Institutional Affiliations: University of Lyon and IZA
|A New Mechanism to Alleviate the Crises of Confidence in Science-With An Application to the Public Goods Game|
with Luigi Butera, Philip J. Grossman, Daniel Houser, John A. List: w26801
Creation of empirical knowledge in economics has taken a dramatic turn in the past few decades. One feature of the new research landscape is the nature and extent to which scholars generate data. Today, in nearly every field the experimental approach plays an increasingly crucial role in testing theories and informing organizational decisions. Whereas there is much to appreciate about this revolution, recently a credibility crisis has taken hold across the social sciences, arguing that an important component of Fischer (1935)'s tripod has not been fully embraced: replication. Indeed, while the importance of replications is not debatable scientifically, current incentives are not sufficient to encourage replications from the individual researcher's perspective. We analyze a novel mechanism ...
|Are Women More Attracted to Cooperation Than Men?|
with Peter J. Kuhn: w19277
We conduct a real-effort experiment where participants choose between individual compensation and team-based pay. In contrast to tournaments, which are often avoided by women, we find that women choose team-based pay at least as frequently as men in all our treatments and conditions, and significantly more often than men in a well-defined subset of those cases. Key factors explaining gender patterns in attraction to co-operative incentives across experimental conditions include women's more optimistic assessments of their prospective teammate's ability and men's greater responsiveness to efficiency gains associated with team production. Women also respond differently to alternative rules for team formation in a manner that is consistent with stronger inequity aversion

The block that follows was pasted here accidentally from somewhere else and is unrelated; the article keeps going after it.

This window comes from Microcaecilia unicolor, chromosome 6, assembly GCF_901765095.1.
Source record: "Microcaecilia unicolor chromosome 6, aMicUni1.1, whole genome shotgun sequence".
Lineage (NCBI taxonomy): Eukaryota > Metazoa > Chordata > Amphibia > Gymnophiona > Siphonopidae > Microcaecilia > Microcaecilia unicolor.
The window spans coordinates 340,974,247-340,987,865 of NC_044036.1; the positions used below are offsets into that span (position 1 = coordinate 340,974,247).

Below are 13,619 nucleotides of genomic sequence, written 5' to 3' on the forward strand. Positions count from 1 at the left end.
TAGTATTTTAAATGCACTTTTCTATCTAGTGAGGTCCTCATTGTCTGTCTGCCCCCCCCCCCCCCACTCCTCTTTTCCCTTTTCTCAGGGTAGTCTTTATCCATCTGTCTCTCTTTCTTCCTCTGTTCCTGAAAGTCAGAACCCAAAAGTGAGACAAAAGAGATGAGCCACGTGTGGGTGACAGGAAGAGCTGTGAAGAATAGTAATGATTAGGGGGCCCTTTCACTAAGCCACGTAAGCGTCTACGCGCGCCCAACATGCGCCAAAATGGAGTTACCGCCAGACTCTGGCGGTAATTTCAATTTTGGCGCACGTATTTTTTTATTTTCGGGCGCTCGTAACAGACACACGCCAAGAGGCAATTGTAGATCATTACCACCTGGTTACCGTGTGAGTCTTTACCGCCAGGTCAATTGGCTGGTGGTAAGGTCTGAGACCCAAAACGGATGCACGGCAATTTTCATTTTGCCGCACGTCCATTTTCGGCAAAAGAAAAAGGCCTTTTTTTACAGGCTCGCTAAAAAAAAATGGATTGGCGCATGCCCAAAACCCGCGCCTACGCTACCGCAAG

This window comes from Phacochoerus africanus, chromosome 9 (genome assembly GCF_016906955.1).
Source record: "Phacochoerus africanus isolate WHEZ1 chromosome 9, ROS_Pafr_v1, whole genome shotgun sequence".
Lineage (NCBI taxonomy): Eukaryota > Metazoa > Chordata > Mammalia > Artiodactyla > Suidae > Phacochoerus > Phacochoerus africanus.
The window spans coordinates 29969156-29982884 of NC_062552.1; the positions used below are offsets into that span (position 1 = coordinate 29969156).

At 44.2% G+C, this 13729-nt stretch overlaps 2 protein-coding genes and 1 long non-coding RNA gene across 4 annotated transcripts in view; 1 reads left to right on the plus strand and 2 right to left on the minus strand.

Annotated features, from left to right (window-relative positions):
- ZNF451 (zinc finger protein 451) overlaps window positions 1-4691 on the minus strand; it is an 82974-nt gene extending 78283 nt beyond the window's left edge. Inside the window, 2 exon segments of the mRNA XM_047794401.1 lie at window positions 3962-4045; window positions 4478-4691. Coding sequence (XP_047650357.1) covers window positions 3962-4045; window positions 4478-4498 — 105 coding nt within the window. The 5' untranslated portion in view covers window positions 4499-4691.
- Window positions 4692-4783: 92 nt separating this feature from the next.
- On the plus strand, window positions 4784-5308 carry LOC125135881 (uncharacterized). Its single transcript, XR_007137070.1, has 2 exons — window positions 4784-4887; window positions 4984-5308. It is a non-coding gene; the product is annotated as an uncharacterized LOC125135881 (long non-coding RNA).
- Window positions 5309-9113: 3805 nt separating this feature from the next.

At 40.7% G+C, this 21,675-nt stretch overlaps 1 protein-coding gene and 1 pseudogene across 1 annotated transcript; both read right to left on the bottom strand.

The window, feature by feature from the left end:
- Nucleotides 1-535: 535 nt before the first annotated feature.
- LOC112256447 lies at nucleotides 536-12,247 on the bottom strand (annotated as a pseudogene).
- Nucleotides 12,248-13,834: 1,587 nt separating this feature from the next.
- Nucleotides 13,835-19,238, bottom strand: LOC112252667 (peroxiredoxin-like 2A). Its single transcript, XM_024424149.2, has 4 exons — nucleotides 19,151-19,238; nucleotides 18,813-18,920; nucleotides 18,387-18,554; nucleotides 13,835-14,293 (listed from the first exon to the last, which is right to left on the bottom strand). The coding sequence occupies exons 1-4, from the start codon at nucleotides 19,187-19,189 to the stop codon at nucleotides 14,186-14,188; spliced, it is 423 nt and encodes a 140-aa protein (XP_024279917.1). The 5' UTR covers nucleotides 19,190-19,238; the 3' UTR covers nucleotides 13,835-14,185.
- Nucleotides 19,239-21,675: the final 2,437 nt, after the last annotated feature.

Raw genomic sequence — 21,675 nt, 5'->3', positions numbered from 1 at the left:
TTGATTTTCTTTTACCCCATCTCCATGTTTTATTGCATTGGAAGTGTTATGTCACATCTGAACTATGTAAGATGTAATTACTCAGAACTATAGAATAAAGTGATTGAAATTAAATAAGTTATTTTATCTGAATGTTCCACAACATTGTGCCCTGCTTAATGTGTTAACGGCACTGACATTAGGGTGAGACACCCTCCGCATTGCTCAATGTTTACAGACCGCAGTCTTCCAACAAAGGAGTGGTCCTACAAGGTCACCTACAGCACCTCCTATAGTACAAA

Published: Peter Kuhn & Marie Claire Villeval, 2015. "Are Women More Attracted to Co‐operation Than Men?," Economic Journal, Royal Economic Society, vol. 125(582), pages 115-140, 02. citation courtesy of
|Competition and the Ratchet Effect|
with Gary Charness, Peter Kuhn: w16325
In labor markets, the ratchet effect refers to a situation where workers subject to performance pay choose to restrict their output, because they rationally anticipate that firms will respond to higher output levels by raising output requirements or cutting pay. We model this effect as a multi-period principal-agent problem with hidden information, and study its robustness to labor market competition both theoretically and experimentally. Consistent with our theoretical model, we observe substantial ratchet effects in the absence of competition, which is nearly eliminated when competition is introduced; this is true regardless of whether market conditions favor firms or workers.
Published: Gary Charness & Peter Kuhn & Marie Claire Villeval, 2011. "Competition and the Ratchet Effect," Journal of Labor Economics, University of Chicago Press, vol. 29(3), pages 513 - 547. citation courtesy of